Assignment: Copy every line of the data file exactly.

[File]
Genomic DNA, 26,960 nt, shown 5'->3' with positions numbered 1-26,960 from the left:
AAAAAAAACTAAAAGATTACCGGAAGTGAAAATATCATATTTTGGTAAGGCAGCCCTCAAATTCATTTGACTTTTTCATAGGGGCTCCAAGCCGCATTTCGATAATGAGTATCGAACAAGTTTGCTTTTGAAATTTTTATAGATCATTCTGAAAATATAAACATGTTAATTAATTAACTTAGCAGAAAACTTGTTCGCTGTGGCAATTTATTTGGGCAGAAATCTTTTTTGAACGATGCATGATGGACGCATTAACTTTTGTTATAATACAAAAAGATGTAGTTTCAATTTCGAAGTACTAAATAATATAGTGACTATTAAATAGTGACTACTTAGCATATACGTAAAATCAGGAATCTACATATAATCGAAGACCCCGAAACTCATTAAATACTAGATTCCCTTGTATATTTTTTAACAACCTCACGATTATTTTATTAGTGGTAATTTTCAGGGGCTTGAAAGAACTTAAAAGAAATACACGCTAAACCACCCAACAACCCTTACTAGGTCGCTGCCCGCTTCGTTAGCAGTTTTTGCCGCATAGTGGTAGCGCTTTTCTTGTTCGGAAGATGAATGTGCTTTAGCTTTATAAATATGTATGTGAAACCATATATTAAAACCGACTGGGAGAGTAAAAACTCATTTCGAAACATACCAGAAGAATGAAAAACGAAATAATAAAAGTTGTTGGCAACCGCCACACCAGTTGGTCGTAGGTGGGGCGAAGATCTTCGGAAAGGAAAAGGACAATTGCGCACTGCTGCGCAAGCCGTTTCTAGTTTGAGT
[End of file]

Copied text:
Genomic DNA, 26,960 nt, shown 5'->3' with positions numbered 1-26,960 from the left:
AAAAAAAACTAAAAGATTACCGGAAGTGAAAATATCATATTTTGGTAAGGCAGCCCTCAAATTCATTTGACTTTTTCATAGGGGCTCCAAGCCGCATTTCGATAATGAGTATCGAACAAGTTTGCTTTTGAAATTTTTATAGATCATTCTGAAAATATAAACATGTTAATTAATTAACTTAGCAGAAAACTTGTTCGCTGTGGCAATTTATTTGGGCAGAAATCTTTTTTGAACGATGCATGATGGACGCATTAACTTTTGTTATAATACAAAAAGATGTAGTTTCAATTTCGAAGTACTAAATAATATAGTGACTATTAAATAGTGACTACTTAGCATATACGTAAAATCAGGAATCTACATATAATCGAAGACCCCGAAACTCATTAAATACTAGATTCCCTTGTATATTTTTTAACAACCTCACGATTATTTTATTAGTGGTAATTTTCAGGGGCTTGAAAGAACTTAAAAGAAATACACGCTAAACCACCCAACAACCCTTACTAGGTCGCTGCCCGCTTCGTTAGCAGTTTTTGCCGCATAGTGGTAGCGCTTTTCTTGTTCGGAAGATGAATGTGCTTTAGCTTTATAAATATGTATGTGAAACCATATATTAAAACCGACTGGGAGAGTAAAAACTCATTTCGAAACATACCAGAAGAATGAAAAACGAAATAATAAAAGTTGTTGGCAACCGCCACACCAGTTGGTCGTAGGTGGGGCGAAGATCTTCGGAAAGGAAAAGGACAATTGCGCACTGCTGCGCAAGCCGTTTCTAGTTTGAGT